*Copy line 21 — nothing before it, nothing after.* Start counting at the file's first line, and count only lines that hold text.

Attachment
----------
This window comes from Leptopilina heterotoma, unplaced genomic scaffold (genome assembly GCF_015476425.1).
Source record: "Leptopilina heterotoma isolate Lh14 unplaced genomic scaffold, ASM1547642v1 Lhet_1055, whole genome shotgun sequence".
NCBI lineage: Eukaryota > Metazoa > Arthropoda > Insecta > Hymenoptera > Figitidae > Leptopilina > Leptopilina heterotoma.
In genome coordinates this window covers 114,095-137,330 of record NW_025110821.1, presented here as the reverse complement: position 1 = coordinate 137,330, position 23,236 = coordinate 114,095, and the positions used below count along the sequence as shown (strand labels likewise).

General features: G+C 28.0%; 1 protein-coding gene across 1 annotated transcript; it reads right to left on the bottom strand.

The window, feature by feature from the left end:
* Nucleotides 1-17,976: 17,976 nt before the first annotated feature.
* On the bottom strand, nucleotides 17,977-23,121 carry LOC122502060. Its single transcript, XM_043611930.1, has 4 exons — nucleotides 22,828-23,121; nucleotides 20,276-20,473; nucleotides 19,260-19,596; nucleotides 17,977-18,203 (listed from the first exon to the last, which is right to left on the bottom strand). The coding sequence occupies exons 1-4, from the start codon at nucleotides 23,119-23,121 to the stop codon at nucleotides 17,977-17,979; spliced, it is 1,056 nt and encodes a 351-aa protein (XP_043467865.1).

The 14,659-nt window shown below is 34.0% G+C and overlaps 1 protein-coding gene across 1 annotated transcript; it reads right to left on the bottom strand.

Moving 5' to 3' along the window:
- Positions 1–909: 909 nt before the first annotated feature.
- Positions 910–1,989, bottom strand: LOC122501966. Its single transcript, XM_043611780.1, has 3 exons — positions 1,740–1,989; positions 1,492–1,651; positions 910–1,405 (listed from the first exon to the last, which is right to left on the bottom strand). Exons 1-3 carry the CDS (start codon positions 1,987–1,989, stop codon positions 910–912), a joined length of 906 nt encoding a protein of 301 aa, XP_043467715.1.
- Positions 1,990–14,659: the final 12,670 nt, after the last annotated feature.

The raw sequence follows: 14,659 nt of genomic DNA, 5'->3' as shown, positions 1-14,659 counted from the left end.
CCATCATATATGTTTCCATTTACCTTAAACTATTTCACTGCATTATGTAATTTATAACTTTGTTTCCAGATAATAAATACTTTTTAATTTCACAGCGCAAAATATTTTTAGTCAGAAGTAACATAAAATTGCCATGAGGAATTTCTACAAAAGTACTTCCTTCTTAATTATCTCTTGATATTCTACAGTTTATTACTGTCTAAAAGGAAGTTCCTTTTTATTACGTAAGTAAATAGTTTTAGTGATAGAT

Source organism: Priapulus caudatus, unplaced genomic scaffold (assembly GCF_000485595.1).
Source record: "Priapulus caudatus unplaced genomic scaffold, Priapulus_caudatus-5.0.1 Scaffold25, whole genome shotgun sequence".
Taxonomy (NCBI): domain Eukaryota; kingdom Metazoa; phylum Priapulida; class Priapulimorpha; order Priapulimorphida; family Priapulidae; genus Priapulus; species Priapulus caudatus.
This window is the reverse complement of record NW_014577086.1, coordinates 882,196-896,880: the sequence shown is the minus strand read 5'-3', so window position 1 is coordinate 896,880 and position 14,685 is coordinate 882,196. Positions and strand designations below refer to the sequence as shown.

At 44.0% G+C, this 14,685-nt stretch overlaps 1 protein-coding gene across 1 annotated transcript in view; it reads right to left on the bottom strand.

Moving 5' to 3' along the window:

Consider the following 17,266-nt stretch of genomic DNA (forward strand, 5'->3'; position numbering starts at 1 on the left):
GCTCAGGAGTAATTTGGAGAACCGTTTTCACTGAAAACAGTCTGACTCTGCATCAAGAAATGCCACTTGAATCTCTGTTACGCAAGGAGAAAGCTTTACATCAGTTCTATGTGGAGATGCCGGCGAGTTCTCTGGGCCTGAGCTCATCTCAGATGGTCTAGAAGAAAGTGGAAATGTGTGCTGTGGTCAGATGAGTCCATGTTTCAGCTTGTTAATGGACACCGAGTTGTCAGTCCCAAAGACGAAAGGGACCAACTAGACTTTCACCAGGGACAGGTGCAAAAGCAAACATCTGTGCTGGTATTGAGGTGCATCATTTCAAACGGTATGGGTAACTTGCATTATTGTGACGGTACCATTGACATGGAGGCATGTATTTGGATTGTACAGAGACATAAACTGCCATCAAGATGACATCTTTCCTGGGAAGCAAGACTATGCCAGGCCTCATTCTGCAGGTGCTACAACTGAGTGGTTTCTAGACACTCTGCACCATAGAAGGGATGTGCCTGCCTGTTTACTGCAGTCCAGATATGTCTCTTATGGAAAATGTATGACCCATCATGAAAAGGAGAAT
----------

Moving 5' to 3' along the window: